Next, I should mention a bit about that zero-based budget thing. If you have money left in your categories at the end of the month, the idea is that you spend it – preferably in that category. Example: You have $10 left in your ‘housing’ category. Reduce your housing debt by making an additional payment of $10. I, however, do it a tad bit differently (have you caught on that I don’t like to follow someone else’s rules 100% of the time? It’s why I can never complete #75Hard. I hate rules.) Anyway, here’s what I do: I pool all the money I have left in each category into one place. I use 50% to reduce debt. I use the other 50% for fun. You gotta have some fun, kids. Ain’t even gonna lie: I’m a sucker for day spas, good wine, and road trips. I sometimes will buy ‘things’ but as a minimalist, I really like experiences more. This is why I don’t buy a lot of clothes and shit. I could buy a big-ass TV…but frankly, I sit on my ass all day. I don’t need another reason to continue that after 5 pm.
One thing I also recommend: Bank at a Credit Union. At most CUs, you can make sub-accounts for all these categories (and even name them! How fun!). My paycheck is direct-deposited into my main account. I’ve set up auto-transfers the day after each pay period, and POOF! – money is magically dispersed in the categories. I pay my bills out of my checking or with my credit card and then transfer the funds from the category to cover the expenses. That’s also beneficial because it forces me to look at my accounts daily to make sure some imaginary man didn’t spend it on a new guitar or porn without my knowledge. (Nothing at all against guitars…or porn, for that matter…I just like to be the one to buy them, you know?)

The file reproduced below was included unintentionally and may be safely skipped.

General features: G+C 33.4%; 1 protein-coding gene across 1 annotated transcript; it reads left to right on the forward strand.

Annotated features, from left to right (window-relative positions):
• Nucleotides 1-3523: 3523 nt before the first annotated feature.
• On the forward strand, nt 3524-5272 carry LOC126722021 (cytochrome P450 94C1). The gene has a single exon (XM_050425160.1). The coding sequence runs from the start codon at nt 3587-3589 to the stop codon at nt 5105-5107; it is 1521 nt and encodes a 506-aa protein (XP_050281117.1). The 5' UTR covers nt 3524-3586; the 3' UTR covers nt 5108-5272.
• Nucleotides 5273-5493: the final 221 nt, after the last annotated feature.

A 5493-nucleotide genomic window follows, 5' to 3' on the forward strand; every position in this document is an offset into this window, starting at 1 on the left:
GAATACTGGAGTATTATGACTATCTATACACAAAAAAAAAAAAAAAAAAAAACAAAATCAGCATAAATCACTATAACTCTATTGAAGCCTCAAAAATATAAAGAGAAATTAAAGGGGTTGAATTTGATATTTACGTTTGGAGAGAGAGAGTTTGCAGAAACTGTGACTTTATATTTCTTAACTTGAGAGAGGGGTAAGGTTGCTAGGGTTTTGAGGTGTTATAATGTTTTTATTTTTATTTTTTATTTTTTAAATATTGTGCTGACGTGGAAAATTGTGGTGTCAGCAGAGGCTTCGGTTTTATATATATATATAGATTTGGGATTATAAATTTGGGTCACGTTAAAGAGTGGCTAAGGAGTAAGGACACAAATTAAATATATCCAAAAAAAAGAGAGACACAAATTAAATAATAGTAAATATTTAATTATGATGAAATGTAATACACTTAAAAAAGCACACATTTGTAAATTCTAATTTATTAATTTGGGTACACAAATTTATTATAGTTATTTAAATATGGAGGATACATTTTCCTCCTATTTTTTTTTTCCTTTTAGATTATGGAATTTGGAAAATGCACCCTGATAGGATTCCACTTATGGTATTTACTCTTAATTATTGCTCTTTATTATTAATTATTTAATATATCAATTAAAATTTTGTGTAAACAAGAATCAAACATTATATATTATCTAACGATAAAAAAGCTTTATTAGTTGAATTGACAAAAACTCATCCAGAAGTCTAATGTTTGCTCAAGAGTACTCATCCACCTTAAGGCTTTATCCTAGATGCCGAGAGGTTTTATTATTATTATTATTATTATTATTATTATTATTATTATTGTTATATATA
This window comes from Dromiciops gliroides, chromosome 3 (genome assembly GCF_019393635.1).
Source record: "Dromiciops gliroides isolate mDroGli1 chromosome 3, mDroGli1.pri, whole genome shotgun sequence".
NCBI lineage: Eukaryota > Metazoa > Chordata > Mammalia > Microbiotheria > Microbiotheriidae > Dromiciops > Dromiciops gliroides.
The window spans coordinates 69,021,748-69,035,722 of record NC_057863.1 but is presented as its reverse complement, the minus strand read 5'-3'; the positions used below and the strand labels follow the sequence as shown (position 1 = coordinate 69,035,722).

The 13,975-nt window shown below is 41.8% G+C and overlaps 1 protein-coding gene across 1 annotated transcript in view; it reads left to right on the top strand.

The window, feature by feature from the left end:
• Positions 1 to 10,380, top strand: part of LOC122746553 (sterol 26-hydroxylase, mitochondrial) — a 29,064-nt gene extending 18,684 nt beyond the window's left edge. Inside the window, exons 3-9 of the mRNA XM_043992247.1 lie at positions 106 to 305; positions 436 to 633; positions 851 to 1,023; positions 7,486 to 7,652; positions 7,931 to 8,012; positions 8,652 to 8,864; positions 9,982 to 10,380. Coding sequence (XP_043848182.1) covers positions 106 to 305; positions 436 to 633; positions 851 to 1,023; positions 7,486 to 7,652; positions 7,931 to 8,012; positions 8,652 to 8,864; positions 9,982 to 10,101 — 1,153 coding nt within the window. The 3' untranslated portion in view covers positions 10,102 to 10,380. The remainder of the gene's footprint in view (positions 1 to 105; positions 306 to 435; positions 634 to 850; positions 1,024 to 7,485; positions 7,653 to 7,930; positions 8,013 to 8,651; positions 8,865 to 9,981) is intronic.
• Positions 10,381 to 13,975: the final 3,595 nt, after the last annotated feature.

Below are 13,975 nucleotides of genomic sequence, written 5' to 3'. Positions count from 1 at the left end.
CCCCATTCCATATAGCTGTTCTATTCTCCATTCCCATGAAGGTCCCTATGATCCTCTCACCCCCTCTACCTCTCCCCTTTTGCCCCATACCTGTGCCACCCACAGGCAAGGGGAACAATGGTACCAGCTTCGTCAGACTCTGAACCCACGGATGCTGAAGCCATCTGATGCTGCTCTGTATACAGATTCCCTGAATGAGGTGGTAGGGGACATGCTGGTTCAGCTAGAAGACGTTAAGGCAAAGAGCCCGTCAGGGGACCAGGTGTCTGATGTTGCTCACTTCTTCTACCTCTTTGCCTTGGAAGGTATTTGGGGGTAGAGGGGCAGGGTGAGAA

So, there you have it, kids. I’m happy to sit down with you and help you sort this out if you are local. I’ll pretty much do anything for a free cup of coffee. If you are not local – check with your local credit union to see if they have someone fancy there, like a financial wellness specialist, who can help you.
Even though there is nothing earth-shattering today, I want to leave you with this song I dug up from the vault. Has absolutely zero to do with today’s post, but it reminds me of Webster County summers where’d I’d play this on repeat FROM MY CASSETTE DECK as I cruised through Sonic for my Diet Cherry Limeaid. If you don’t know what that is – I’m sad for you. Very, very sad.